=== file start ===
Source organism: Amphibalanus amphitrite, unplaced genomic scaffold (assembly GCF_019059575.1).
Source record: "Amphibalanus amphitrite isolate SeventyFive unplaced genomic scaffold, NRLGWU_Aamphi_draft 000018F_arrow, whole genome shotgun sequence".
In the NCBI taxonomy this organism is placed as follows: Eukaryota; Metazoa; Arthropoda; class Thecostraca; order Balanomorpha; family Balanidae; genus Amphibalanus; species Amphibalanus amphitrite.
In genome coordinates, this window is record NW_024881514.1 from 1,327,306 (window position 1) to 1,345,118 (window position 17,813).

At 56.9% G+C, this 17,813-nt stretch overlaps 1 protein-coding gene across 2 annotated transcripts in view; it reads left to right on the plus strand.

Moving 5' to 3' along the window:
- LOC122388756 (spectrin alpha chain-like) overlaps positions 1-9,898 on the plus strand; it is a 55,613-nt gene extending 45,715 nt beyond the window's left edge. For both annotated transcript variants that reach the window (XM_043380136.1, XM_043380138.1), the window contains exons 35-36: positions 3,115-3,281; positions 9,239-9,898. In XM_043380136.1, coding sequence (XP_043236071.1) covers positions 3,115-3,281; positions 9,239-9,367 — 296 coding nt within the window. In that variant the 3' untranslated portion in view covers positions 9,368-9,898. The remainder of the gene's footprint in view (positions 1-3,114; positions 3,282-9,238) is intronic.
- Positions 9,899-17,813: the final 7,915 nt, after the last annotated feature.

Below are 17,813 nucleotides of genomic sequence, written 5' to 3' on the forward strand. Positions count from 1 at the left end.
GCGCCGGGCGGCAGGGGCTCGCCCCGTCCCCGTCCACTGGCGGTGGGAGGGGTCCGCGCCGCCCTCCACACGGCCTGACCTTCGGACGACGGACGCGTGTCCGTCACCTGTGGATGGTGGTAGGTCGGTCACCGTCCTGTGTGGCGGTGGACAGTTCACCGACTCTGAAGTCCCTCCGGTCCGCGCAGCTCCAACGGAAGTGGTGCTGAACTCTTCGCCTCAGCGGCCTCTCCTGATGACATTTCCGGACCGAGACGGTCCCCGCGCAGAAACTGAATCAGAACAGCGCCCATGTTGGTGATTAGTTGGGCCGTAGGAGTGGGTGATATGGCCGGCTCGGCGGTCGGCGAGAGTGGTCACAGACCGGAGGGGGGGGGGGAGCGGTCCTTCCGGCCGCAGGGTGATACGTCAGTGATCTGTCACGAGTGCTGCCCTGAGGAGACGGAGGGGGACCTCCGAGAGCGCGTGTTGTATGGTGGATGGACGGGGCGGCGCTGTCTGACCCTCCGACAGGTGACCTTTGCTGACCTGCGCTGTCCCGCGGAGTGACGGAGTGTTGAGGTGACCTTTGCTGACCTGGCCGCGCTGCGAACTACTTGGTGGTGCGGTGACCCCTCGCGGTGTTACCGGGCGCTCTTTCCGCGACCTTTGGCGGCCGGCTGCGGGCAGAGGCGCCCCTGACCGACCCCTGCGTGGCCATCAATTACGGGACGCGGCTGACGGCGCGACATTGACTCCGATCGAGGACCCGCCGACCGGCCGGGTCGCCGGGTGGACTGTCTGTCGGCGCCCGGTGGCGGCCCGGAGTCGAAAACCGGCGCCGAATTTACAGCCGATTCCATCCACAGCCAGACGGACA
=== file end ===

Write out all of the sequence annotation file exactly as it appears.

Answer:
Source organism: Amphibalanus amphitrite, unplaced genomic scaffold (assembly GCF_019059575.1).
Source record: "Amphibalanus amphitrite isolate SeventyFive unplaced genomic scaffold, NRLGWU_Aamphi_draft 000018F_arrow, whole genome shotgun sequence".
In the NCBI taxonomy this organism is placed as follows: Eukaryota; Metazoa; Arthropoda; class Thecostraca; order Balanomorpha; family Balanidae; genus Amphibalanus; species Amphibalanus amphitrite.
In genome coordinates, this window is record NW_024881514.1 from 1,327,306 (window position 1) to 1,345,118 (window position 17,813).

At 56.9% G+C, this 17,813-nt stretch overlaps 1 protein-coding gene across 2 annotated transcripts in view; it reads left to right on the plus strand.

Moving 5' to 3' along the window:
- LOC122388756 (spectrin alpha chain-like) overlaps positions 1-9,898 on the plus strand; it is a 55,613-nt gene extending 45,715 nt beyond the window's left edge. For both annotated transcript variants that reach the window (XM_043380136.1, XM_043380138.1), the window contains exons 35-36: positions 3,115-3,281; positions 9,239-9,898. In XM_043380136.1, coding sequence (XP_043236071.1) covers positions 3,115-3,281; positions 9,239-9,367 — 296 coding nt within the window. In that variant the 3' untranslated portion in view covers positions 9,368-9,898. The remainder of the gene's footprint in view (positions 1-3,114; positions 3,282-9,238) is intronic.
- Positions 9,899-17,813: the final 7,915 nt, after the last annotated feature.

Below are 17,813 nucleotides of genomic sequence, written 5' to 3' on the forward strand. Positions count from 1 at the left end.
GCGCCGGGCGGCAGGGGCTCGCCCCGTCCCCGTCCACTGGCGGTGGGAGGGGTCCGCGCCGCCCTCCACACGGCCTGACCTTCGGACGACGGACGCGTGTCCGTCACCTGTGGATGGTGGTAGGTCGGTCACCGTCCTGTGTGGCGGTGGACAGTTCACCGACTCTGAAGTCCCTCCGGTCCGCGCAGCTCCAACGGAAGTGGTGCTGAACTCTTCGCCTCAGCGGCCTCTCCTGATGACATTTCCGGACCGAGACGGTCCCCGCGCAGAAACTGAATCAGAACAGCGCCCATGTTGGTGATTAGTTGGGCCGTAGGAGTGGGTGATATGGCCGGCTCGGCGGTCGGCGAGAGTGGTCACAGACCGGAGGGGGGGGGGGAGCGGTCCTTCCGGCCGCAGGGTGATACGTCAGTGATCTGTCACGAGTGCTGCCCTGAGGAGACGGAGGGGGACCTCCGAGAGCGCGTGTTGTATGGTGGATGGACGGGGCGGCGCTGTCTGACCCTCCGACAGGTGACCTTTGCTGACCTGCGCTGTCCCGCGGAGTGACGGAGTGTTGAGGTGACCTTTGCTGACCTGGCCGCGCTGCGAACTACTTGGTGGTGCGGTGACCCCTCGCGGTGTTACCGGGCGCTCTTTCCGCGACCTTTGGCGGCCGGCTGCGGGCAGAGGCGCCCCTGACCGACCCCTGCGTGGCCATCAATTACGGGACGCGGCTGACGGCGCGACATTGACTCCGATCGAGGACCCGCCGACCGGCCGGGTCGCCGGGTGGACTGTCTGTCGGCGCCCGGTGGCGGCCCGGAGTCGAAAACCGGCGCCGAATTTACAGCCGATTCCATCCACAGCCAGACGGACA